Program Archives

Mon 8.06.12 | Remembering Gore Vidal, Jeff Lustig

Jeff Lustig (ed.), Remaking California: Reclaiming the Public Good Heyday, 2010






This summer, the left lost two very different intellectuals -- Gore Vidal and Jeff Lustig. One shaped how we see the United States in the world; the other influenced how we view the Golden State. In this audio from the archives, Vidal discusses science, why not to attend university, Harry Truman, sex, and the Kennedys.  The dean of California studies, Jeff Lustig, along with co-author Lenny Goldberg, talks about the challenges that California faces and their origins in political questions of wealth, power, land values, and taxes.

Mon 7.23.12 through Wed 8.01.12

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Wed 7.18.12 | Life Without Parole; Native Struggles

Many death penalty abolitionists assert that life without the possibility of parole is a better and fairer alternative to capital sentencing. But Jessica Henry takes issue with what she calls the "unjustified and almost commonplace imposition" of life-without-parole sentences. Also, Tony Platt discusses efforts to repatriate Native American remains that were excavated over a period of almost two hundred years.

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Tues 7.17.12 | Anatomy of a Riot

Last August, riots erupted in the UK following the police killing of a black man in North London. Four days of looting and battles with the authorities ensued. Many conclusions were hastily drawn by the media, politicians, and the left about who rioted, who was targeted, and the nature of the riots. The Bristol Radical History Group did a postmortem of the unrest based on empirical data, which as Roger Wilson explains, sheds light on more than just the events of last year. He discusses the underlying politics of riots and rioting.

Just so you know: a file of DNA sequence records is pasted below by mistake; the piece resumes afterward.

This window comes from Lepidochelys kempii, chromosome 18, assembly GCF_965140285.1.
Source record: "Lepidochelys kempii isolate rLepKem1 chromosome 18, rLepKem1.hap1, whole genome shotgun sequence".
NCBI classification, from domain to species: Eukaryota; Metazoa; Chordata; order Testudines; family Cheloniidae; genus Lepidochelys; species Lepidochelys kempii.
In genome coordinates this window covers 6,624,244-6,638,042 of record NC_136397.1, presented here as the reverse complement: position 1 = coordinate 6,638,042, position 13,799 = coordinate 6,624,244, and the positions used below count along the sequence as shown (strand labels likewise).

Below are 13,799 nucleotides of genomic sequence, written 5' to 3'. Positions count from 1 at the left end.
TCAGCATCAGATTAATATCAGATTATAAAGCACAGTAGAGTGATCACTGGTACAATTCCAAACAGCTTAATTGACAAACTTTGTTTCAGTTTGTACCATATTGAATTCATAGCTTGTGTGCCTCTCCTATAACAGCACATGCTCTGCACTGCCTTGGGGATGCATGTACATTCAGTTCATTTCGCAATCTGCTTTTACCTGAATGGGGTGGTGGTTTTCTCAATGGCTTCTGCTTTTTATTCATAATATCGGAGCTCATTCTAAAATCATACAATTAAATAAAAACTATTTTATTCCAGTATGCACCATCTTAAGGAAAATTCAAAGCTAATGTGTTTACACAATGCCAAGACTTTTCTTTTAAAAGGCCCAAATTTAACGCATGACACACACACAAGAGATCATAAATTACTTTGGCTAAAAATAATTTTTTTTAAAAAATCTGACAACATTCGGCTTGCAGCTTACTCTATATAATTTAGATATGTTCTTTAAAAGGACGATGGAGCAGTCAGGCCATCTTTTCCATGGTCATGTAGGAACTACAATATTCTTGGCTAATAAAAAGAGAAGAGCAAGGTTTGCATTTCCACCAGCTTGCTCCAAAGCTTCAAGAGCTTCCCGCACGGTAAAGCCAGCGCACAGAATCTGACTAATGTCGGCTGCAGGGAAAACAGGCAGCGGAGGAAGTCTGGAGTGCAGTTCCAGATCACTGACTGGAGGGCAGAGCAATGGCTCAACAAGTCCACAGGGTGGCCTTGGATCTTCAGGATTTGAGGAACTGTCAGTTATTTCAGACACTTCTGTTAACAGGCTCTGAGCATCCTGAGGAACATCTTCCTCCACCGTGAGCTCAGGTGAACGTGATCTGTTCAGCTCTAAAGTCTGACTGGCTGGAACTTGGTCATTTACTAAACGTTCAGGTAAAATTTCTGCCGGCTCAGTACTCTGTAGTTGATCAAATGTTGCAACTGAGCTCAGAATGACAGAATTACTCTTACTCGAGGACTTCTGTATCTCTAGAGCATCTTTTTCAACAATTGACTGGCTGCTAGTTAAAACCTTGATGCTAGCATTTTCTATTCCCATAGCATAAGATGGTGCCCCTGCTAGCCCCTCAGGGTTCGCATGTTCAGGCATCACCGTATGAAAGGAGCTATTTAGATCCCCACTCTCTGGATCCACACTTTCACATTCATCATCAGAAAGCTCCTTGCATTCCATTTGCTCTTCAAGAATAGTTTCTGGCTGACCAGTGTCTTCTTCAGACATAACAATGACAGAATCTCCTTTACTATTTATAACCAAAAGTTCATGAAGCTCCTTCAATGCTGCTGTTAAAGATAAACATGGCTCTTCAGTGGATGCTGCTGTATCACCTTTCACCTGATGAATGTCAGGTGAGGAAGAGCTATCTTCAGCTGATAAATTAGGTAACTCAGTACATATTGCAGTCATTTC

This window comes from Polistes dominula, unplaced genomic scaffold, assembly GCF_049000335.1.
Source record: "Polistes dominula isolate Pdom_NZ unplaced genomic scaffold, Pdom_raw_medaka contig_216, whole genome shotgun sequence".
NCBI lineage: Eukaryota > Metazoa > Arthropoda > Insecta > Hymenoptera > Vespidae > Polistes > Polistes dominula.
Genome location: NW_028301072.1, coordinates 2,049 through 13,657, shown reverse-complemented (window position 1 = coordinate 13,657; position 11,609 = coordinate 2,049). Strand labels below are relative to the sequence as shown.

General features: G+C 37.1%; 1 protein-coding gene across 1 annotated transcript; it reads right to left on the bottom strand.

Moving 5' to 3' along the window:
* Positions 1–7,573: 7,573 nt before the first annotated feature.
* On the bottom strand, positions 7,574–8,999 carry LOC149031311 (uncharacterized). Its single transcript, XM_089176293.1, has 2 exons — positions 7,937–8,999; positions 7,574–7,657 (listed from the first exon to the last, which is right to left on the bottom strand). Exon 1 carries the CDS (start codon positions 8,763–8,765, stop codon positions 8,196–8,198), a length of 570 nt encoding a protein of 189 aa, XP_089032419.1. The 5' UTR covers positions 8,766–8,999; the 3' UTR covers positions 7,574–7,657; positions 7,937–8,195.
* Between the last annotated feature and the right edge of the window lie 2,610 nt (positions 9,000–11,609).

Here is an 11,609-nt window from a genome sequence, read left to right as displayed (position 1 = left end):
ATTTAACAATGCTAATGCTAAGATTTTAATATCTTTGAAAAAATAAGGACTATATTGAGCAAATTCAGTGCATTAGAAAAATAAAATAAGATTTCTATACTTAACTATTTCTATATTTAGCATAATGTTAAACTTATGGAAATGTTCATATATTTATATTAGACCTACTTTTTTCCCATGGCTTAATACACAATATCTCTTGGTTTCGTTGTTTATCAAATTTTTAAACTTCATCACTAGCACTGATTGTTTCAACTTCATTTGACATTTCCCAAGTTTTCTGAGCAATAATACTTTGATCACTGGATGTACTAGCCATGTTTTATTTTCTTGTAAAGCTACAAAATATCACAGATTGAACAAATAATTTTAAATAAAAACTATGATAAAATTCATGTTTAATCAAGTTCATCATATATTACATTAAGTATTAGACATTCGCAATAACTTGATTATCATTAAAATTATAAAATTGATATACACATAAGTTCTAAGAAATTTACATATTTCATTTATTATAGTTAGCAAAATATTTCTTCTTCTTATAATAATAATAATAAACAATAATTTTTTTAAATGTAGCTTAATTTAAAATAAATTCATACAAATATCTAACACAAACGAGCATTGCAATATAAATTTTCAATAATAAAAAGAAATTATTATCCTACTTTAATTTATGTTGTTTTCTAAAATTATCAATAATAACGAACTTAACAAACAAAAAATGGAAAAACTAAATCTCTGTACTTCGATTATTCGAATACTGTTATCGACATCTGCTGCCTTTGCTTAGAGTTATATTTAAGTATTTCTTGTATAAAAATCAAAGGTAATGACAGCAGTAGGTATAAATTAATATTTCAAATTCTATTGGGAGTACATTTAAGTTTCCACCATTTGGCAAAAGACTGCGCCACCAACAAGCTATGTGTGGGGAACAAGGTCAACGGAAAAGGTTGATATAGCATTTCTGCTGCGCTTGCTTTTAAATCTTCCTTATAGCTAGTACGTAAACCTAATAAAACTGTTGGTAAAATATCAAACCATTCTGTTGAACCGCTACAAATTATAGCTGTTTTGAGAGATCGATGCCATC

Mon 7.16.12 | The Technopolitics of Uranium

Gabrielle Hecht, Being Nuclear: Africans and the Global Uranium Trade The MIT Press, 2012

Gabrielle Hecht, ed., Entangled Geographies: Empire and Technopolitics in the Global Cold War The MIT Press, 2011


Uranium is so dangerous that certain words -- Hiroshima, Chernobyl, Fukushima -- evoke images of horror and destruction. But uranium would do nothing and go nowhere if it weren't first extracted from the ground. While describing the toll uranium production has taken on people's lives, Gabrielle Hecht considers corporate conduct, regulatory policy, racial politics, and postcolonial dynamics.

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Wed 7.11.12 | Evolving Beliefs

Conventional wisdom has it that humans are monogamous, aggressive, and innately warlike. But what if we're as much wired to be polygamous, peaceful, and egalitarian? Drawing on his own work with primates, anthropologist Agustín Fuentes discusses a number of myths about sexual differences, monogamy, aggression, and race -- all justified by misconceptions about evolution and biology.

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